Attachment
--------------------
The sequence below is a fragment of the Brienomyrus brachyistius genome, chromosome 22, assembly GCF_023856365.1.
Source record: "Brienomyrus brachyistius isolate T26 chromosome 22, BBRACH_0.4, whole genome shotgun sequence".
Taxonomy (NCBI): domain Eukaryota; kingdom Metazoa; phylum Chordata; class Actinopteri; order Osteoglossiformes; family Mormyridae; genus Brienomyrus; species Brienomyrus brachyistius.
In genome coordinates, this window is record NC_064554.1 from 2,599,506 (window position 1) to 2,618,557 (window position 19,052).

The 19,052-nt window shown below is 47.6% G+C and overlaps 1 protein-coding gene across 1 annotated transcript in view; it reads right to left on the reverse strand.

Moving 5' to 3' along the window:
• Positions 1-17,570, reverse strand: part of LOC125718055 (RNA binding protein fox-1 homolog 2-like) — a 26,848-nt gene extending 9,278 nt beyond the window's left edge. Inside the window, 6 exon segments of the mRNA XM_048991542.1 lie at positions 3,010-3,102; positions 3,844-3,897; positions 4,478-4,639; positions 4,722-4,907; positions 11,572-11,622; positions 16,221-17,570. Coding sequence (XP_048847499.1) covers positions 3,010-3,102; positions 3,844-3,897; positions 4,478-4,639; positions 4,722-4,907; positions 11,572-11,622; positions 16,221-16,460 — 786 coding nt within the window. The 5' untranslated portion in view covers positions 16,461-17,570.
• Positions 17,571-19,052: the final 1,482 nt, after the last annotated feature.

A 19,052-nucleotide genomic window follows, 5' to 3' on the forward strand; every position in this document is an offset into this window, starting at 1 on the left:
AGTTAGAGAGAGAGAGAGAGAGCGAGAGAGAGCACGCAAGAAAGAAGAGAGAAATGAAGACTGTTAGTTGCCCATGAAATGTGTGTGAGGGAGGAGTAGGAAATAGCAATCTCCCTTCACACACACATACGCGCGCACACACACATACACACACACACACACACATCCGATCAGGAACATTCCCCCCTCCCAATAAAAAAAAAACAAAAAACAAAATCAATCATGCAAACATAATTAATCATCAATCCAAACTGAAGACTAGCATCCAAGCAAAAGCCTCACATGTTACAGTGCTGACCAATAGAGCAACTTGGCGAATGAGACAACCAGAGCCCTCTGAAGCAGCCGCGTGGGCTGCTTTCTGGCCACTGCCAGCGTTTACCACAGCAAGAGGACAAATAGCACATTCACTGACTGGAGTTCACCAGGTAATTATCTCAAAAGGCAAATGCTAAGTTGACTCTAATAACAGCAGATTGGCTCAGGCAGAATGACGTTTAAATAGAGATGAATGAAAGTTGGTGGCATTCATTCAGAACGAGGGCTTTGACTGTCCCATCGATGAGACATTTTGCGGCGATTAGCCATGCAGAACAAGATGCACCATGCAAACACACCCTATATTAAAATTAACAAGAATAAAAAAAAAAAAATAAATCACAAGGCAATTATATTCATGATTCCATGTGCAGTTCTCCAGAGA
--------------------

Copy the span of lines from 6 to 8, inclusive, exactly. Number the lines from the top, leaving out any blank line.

Moving 5' to 3' along the window:
• Positions 1-17,570, reverse strand: part of LOC125718055 (RNA binding protein fox-1 homolog 2-like) — a 26,848-nt gene extending 9,278 nt beyond the window's left edge. Inside the window, 6 exon segments of the mRNA XM_048991542.1 lie at positions 3,010-3,102; positions 3,844-3,897; positions 4,478-4,639; positions 4,722-4,907; positions 11,572-11,622; positions 16,221-17,570. Coding sequence (XP_048847499.1) covers positions 3,010-3,102; positions 3,844-3,897; positions 4,478-4,639; positions 4,722-4,907; positions 11,572-11,622; positions 16,221-16,460 — 786 coding nt within the window. The 5' untranslated portion in view covers positions 16,461-17,570.
• Positions 17,571-19,052: the final 1,482 nt, after the last annotated feature.